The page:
Democratic gubernatorial candidate Gretchen Whitmer gives her introduction next to gubernatorial candidate Abdul Al-Sayed, left, at a marijuana legalization forum with the candidates for governor at Sidetrack Bar & Grill in Ypsilanti on Tuesday.(Photo: Robin Buckson / The Detroit News)Buy Photo
Ypsilanti — Four leading Democrats and one little-known Republican running for Michigan governor are throwing their support behind marijuana legalization ahead of a potential statewide proposal they could share the ballot with in 2018.
“We’ve seen other states do it wrong. In Michigan, we’ve got a chance to do it right,” said former state Senate Minority Leader Gretchen Whitmer on Tuesday night in a candidate forum hosted by MI Legalize.
The activist-led group is a member of and top donor to the Coalition to Regulate Marijuana Like Alcohol, a ballot committee preparing to submit petition signatures for a proposal that would regulate and tax commercial marijuana production and retail sales in Michigan.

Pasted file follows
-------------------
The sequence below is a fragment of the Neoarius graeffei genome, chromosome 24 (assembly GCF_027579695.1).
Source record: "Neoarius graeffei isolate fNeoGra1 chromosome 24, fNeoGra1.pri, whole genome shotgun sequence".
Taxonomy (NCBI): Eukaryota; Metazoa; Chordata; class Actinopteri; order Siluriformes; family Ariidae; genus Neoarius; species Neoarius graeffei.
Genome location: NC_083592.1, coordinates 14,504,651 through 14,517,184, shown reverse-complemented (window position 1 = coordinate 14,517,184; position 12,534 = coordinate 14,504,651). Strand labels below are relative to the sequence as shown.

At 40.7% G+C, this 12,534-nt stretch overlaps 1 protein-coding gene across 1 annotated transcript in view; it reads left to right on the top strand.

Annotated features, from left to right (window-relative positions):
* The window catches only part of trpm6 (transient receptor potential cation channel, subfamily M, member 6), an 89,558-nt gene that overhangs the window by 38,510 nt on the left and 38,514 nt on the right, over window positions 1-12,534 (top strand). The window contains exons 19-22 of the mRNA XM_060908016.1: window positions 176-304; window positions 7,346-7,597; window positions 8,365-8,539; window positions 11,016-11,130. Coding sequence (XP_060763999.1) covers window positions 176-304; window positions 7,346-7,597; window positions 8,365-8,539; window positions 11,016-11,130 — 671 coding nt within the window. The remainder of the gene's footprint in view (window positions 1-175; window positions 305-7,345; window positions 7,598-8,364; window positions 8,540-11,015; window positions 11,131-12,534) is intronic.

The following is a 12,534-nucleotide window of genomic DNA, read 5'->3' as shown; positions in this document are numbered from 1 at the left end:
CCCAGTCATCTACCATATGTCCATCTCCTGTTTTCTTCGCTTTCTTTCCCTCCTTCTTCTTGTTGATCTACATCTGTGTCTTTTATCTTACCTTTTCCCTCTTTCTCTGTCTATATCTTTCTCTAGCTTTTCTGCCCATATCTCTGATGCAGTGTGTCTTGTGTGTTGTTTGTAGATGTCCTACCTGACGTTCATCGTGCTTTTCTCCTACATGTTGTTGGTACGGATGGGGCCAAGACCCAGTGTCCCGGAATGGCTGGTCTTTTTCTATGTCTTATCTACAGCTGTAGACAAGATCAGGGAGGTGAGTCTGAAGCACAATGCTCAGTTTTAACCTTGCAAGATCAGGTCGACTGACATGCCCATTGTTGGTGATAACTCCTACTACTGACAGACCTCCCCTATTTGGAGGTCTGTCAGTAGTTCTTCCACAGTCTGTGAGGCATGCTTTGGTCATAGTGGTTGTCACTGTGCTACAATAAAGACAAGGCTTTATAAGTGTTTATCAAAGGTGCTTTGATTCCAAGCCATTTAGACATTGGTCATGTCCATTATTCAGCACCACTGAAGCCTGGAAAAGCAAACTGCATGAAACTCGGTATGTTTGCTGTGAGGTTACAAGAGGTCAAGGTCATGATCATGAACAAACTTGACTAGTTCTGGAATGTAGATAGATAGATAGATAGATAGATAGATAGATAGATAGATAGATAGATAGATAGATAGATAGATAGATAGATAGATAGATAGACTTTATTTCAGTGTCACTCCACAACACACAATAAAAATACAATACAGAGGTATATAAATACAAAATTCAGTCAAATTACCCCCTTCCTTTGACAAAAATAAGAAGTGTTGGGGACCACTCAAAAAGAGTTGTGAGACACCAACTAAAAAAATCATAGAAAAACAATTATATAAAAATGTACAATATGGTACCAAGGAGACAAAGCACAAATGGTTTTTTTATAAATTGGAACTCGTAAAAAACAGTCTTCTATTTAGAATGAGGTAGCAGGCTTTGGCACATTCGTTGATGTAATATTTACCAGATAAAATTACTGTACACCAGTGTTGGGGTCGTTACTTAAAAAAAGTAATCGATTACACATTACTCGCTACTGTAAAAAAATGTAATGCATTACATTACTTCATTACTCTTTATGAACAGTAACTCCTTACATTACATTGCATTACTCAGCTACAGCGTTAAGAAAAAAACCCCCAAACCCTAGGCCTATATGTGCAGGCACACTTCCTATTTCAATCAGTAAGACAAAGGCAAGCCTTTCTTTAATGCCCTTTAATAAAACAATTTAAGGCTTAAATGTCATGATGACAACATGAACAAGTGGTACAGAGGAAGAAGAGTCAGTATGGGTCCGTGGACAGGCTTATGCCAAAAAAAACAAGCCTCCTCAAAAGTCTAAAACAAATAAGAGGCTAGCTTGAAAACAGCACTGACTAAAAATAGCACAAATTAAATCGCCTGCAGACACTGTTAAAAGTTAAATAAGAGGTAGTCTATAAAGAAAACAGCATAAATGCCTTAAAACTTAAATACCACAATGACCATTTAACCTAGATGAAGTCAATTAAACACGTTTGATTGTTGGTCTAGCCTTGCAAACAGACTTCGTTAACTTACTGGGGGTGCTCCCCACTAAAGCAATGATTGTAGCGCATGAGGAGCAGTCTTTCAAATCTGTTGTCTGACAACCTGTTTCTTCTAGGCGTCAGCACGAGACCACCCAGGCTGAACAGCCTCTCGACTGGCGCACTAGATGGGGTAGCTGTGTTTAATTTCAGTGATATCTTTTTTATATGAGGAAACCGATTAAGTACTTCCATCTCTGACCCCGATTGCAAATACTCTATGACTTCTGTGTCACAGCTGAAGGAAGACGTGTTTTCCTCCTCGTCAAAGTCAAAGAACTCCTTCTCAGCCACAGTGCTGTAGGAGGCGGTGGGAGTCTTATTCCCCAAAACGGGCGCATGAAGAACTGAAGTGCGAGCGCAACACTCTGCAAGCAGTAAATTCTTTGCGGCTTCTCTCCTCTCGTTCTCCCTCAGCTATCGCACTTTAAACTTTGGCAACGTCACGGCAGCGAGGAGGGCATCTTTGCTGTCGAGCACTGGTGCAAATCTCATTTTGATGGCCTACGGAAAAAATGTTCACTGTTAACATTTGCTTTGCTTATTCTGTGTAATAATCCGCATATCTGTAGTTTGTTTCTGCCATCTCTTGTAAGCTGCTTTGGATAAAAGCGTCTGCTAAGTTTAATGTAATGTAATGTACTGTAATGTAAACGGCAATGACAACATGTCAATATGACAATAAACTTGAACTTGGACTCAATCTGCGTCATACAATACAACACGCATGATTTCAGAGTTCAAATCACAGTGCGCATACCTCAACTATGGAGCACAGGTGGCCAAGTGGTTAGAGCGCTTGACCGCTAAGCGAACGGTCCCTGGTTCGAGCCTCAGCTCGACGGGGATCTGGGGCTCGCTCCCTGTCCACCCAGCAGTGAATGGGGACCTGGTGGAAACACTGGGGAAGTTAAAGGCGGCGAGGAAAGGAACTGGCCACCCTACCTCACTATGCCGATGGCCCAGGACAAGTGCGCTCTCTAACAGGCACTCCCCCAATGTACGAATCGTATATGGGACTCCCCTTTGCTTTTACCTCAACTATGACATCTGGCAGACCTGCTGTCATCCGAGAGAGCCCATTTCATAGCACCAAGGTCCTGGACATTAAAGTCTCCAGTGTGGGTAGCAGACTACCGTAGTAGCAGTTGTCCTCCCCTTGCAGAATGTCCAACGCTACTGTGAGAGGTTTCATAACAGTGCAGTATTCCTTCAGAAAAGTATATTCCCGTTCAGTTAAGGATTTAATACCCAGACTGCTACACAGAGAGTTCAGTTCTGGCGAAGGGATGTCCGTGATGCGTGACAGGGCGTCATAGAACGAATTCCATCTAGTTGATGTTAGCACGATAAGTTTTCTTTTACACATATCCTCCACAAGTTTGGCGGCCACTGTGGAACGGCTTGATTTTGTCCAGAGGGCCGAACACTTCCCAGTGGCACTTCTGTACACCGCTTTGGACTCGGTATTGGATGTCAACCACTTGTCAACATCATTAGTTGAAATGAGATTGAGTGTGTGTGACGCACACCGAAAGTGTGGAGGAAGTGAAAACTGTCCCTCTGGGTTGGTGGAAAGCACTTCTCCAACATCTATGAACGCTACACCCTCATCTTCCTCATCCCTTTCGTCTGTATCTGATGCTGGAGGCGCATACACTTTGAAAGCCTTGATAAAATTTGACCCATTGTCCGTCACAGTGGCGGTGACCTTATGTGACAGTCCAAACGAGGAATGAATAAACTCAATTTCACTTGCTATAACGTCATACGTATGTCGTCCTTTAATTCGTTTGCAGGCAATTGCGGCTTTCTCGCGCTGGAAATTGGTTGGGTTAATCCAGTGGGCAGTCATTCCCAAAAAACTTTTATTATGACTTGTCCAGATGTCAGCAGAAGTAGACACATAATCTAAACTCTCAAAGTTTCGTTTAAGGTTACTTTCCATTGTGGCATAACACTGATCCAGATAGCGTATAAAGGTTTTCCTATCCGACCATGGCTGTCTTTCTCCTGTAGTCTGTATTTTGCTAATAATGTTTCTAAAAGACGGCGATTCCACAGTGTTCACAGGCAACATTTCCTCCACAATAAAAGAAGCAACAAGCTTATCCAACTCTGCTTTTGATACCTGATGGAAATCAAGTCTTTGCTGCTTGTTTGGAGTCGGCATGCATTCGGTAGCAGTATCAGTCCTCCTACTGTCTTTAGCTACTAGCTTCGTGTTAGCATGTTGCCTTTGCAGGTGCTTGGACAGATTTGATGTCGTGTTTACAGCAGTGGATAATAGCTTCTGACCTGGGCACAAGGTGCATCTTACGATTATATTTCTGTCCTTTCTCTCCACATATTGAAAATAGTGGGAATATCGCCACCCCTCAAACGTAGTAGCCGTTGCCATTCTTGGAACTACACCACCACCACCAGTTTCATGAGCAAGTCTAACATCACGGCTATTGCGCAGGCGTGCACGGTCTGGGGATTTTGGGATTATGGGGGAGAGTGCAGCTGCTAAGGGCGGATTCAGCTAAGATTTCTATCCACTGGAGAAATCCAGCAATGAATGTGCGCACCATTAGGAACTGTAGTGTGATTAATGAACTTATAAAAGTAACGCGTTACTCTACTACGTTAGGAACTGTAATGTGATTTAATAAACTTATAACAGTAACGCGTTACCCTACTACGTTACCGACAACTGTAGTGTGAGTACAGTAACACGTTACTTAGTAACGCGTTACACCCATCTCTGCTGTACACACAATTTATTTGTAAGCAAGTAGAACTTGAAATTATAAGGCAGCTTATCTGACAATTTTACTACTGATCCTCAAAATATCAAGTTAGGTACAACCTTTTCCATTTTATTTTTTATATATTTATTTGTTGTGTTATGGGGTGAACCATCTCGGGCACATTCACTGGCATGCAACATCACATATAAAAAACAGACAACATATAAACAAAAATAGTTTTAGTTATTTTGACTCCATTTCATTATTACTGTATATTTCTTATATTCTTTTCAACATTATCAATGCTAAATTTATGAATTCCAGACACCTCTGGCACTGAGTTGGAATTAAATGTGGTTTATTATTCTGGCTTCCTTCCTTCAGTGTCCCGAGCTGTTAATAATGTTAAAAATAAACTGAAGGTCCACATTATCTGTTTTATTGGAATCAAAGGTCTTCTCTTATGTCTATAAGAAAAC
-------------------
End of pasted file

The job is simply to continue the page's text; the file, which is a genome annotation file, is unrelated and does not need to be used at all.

Abdul El-Sayed, a medical doctor and former Detroit Health Department director, said he has seen first-hand the efficacy of medical marijuana to treat seizures and believes full legalization would open the door to more rigorous research on its effects.
“This has become a civil rights issue,” El-Sayed said, pointing to statistics showing criminal enforcement has had a disproportionate impact on low-income communities and African-Americans. “We have an opportunity here in Michigan to rethink marijuana.”
Evan Space, a long-shot Republican from Lansing and military veteran, said he wants to provide better access to veterans suffering from post-traumatic stress disorder. Shri Thanedar, an Ann Arbor Democrat and scientist, said science supports legalization. Bill Cobbs, a former Detroit police officer, said prohibition has been a failure.
“Most cops don’t